Lessons Learned At Ikea – Procurement Secrets Exposed in Excellent New Book

The sub-title of this book tells you a lot more about the contents really than the title. “Strategic Sourcing and Category Management” is very generic, and this is not really a general guide to either of those (overlapping) disciplines – Jonathan O’Brien is not facing any competition here! The sub-title though – “Lessons Learned at Ikea” is spot on.

Magnus Carlsson, the author, worked for 25 years in procurement and supply chain practitioner roles in the firm, at various management levels, as well as lecturing and advising other organisations. This makes “Lessons Learned at Ikea” a procurement book that is both philosophically interesting but also as practical and grounded as any I have ever read; it is a hands-on guide rather than a textbook, if you like.

Ikea is one of the great business success stories of the last 50 years. The founder, Ingvar Kamprad, instigated an extremely strong and unique culture which comes through in the book. An obsession with cost is part of that, which enables products to be sold to the customer at what seems like remarkably low prices. That is supported by a frugality within the business; and that is expected to be a philosophy for suppliers as well.

Procurement is highly analytical and structured and based around the DMAIC process - define, measure, analyse, improve, control. There is a constant focus on understanding costs and value, and looking for ways to take cost out of the product, which again goes back to Kamprad. One of the many stories about him is that he “worked with a technician for six hours to take €0.30 off the price of a chair”.

The ways of working with suppliers are both very collaborative and yet pretty brutal at times. Show you can provide a product for less than your competition, and Ikea will work closely with you, help you expand your business or move into new countries. Don’t show the right approach and price reductions will be demanded or business will be moved away very quickly. Procurement works constantly to understand value chains and suppliers’ businesses, create competition in its supply markets (and not just at the first tier), to break oligopolies.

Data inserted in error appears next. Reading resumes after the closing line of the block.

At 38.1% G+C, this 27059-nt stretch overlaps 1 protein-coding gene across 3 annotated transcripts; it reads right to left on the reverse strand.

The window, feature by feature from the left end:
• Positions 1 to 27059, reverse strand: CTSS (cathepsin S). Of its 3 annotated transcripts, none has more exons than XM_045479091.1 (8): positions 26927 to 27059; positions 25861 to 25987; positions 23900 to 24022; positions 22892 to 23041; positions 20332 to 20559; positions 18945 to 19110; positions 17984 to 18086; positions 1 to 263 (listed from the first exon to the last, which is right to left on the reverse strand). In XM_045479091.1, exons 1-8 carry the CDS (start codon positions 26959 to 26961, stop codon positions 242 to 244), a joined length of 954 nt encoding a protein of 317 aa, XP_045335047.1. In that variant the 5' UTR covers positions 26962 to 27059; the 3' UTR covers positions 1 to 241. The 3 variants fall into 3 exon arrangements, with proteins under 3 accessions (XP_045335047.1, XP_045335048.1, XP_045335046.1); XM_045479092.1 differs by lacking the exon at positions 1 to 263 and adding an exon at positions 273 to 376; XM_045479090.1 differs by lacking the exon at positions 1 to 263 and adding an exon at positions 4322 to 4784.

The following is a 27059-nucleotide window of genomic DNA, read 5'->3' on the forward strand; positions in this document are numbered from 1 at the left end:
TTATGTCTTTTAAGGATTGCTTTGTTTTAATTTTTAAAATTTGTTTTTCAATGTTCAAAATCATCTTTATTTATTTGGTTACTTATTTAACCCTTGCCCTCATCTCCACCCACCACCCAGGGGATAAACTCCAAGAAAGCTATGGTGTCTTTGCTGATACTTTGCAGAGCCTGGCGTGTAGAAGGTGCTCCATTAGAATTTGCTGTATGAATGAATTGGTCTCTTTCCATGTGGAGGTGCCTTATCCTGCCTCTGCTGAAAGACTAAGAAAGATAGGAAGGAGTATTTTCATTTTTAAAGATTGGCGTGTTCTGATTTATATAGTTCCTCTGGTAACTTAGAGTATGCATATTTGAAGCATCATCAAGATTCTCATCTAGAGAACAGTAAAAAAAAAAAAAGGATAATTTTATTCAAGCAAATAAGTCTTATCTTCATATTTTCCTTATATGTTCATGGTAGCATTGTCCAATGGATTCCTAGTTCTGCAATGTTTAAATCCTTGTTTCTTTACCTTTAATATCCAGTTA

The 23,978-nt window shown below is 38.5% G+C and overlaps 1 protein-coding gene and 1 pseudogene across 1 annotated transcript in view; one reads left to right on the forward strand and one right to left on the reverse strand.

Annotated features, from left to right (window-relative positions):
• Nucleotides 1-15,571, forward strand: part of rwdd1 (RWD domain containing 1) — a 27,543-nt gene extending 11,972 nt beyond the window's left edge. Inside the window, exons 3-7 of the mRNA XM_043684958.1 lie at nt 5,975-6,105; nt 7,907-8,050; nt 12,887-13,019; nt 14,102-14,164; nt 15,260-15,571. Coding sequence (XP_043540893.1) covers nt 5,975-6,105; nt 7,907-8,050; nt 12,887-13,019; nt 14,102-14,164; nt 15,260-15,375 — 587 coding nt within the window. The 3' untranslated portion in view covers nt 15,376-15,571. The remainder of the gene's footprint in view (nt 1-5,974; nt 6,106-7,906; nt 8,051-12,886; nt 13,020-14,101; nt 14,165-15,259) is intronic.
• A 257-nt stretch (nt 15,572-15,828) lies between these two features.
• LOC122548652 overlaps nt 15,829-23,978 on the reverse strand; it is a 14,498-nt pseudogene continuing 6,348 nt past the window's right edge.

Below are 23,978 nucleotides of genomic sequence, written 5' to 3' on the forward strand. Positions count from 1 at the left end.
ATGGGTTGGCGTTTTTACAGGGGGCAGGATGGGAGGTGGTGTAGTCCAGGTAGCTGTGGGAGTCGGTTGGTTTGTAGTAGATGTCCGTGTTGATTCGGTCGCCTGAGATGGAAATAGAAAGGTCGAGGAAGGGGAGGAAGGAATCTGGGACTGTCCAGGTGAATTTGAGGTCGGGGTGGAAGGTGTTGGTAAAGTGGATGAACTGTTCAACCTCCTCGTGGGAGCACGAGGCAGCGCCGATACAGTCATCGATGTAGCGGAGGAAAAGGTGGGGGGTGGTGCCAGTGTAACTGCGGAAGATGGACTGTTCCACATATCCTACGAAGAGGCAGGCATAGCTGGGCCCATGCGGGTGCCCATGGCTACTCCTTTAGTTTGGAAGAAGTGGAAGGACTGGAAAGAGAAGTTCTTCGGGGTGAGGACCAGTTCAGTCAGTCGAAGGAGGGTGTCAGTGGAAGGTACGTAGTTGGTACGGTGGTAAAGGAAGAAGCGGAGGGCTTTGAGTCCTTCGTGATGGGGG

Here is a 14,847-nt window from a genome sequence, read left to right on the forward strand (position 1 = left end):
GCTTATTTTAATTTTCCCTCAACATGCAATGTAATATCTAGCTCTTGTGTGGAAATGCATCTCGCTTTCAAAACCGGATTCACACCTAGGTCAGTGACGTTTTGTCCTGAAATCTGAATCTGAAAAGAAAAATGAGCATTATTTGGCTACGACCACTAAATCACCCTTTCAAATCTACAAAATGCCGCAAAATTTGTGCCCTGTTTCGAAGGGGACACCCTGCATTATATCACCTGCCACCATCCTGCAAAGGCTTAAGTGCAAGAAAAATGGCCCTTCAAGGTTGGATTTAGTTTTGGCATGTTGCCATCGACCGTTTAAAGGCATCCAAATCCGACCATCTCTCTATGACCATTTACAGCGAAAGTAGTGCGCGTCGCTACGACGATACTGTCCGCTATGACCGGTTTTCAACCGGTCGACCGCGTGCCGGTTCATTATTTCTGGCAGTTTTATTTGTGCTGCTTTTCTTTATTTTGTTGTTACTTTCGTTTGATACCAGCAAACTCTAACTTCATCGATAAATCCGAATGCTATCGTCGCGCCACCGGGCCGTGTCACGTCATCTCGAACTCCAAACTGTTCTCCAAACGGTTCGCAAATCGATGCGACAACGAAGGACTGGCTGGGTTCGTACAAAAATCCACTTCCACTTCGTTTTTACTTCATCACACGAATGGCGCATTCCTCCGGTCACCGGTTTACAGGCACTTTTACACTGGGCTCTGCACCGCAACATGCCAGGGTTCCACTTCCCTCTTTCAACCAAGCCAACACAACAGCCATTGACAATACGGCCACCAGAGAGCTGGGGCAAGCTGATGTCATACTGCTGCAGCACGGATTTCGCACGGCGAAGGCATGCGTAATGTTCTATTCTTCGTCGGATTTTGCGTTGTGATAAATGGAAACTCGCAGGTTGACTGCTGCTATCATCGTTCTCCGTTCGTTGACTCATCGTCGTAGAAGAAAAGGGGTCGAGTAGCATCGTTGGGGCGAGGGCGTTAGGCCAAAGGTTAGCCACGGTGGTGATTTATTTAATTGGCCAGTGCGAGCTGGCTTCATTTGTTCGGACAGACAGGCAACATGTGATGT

But it is not all raw power; the firm was a trailblazer in reducing supplier numbers, low-cost country sourcing, and aspects of ethical behaviour too, appointing a “supplier ombudsman” some time ago for example. The aim is always to create situations where price reductions “naturally follow” – although those situations are based heavily on power and the strength of Ikea’s BATNA* (although that term is not used, that’s what it is all about!)

At a time when many in procurement talk about giving suppliers freedom to innovate, and defining outcomes and outputs rather than using detailed specifications, it is fascinating to see a highly successful firm that is not afraid to get into the minutiae of detail with suppliers and acts in what we might describe as a paternalistic fashion. Sure, Ikea encourages suppliers to innovate, but Ikea will want to know exactly how have done that, details of your own supply chain, and so on. There isn’t much discussion in the book of real commercial detail, unsurprisingly, but one does wonder how an Ikea supplier might protect any unique IP it might develop!

The book acknowledges that the relevance of the processes described is very much around repetitive, manufacturing type purchasing. There are two pages given over to the buying professional and marketing services (indirects), including a recognition that “value” is somewhat different here, although the approach is still very structured and analytical. We’re also aware of one process Ikea uses that doesn’t get mentioned here at all, presumably because it may be seen as a source of competitive advantage.

However, it is still unusual and remarkable to find a book that goes into so much detail about the internal procurement and supply chain workings of a highly successful business. This is another highly recommend book from publishers Kogan Page, and essential reading for anyone who is serious about procurement.

* Best Alternative to a Negotiated Agreement

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